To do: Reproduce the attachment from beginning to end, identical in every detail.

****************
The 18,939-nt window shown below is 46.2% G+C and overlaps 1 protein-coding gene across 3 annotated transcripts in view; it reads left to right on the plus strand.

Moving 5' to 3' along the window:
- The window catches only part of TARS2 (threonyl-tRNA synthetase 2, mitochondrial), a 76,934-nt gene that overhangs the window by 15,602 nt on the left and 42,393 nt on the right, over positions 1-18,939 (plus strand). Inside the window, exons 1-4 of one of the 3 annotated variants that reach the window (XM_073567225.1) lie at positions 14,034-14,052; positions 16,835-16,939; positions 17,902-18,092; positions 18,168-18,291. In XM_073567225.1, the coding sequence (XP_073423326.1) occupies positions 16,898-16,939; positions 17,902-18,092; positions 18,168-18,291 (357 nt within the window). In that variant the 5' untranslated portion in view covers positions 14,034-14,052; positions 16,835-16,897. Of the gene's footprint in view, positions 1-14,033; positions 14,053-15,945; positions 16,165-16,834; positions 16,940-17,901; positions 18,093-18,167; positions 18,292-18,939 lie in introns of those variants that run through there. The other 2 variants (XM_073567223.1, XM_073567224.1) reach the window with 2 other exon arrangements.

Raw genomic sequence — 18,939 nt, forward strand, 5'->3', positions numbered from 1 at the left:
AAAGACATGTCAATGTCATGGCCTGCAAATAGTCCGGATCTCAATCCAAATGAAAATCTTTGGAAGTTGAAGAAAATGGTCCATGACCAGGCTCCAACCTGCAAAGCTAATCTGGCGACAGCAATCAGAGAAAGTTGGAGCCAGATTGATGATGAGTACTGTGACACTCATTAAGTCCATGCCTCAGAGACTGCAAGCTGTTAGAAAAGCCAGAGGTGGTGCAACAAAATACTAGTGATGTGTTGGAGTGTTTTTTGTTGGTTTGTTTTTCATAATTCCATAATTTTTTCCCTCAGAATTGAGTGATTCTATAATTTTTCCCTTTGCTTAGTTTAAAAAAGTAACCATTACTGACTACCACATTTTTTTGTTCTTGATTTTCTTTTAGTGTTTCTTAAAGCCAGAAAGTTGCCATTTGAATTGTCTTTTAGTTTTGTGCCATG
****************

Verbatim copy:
The 18,939-nt window shown below is 46.2% G+C and overlaps 1 protein-coding gene across 3 annotated transcripts in view; it reads left to right on the plus strand.

Moving 5' to 3' along the window:
- The window catches only part of TARS2 (threonyl-tRNA synthetase 2, mitochondrial), a 76,934-nt gene that overhangs the window by 15,602 nt on the left and 42,393 nt on the right, over positions 1-18,939 (plus strand). Inside the window, exons 1-4 of one of the 3 annotated variants that reach the window (XM_073567225.1) lie at positions 14,034-14,052; positions 16,835-16,939; positions 17,902-18,092; positions 18,168-18,291. In XM_073567225.1, the coding sequence (XP_073423326.1) occupies positions 16,898-16,939; positions 17,902-18,092; positions 18,168-18,291 (357 nt within the window). In that variant the 5' untranslated portion in view covers positions 14,034-14,052; positions 16,835-16,897. Of the gene's footprint in view, positions 1-14,033; positions 14,053-15,945; positions 16,165-16,834; positions 16,940-17,901; positions 18,093-18,167; positions 18,292-18,939 lie in introns of those variants that run through there. The other 2 variants (XM_073567223.1, XM_073567224.1) reach the window with 2 other exon arrangements.

Raw genomic sequence — 18,939 nt, forward strand, 5'->3', positions numbered from 1 at the left:
AAAGACATGTCAATGTCATGGCCTGCAAATAGTCCGGATCTCAATCCAAATGAAAATCTTTGGAAGTTGAAGAAAATGGTCCATGACCAGGCTCCAACCTGCAAAGCTAATCTGGCGACAGCAATCAGAGAAAGTTGGAGCCAGATTGATGATGAGTACTGTGACACTCATTAAGTCCATGCCTCAGAGACTGCAAGCTGTTAGAAAAGCCAGAGGTGGTGCAACAAAATACTAGTGATGTGTTGGAGTGTTTTTTGTTGGTTTGTTTTTCATAATTCCATAATTTTTTCCCTCAGAATTGAGTGATTCTATAATTTTTCCCTTTGCTTAGTTTAAAAAAGTAACCATTACTGACTACCACATTTTTTTGTTCTTGATTTTCTTTTAGTGTTTCTTAAAGCCAGAAAGTTGCCATTTGAATTGTCTTTTAGTTTTGTGCCATG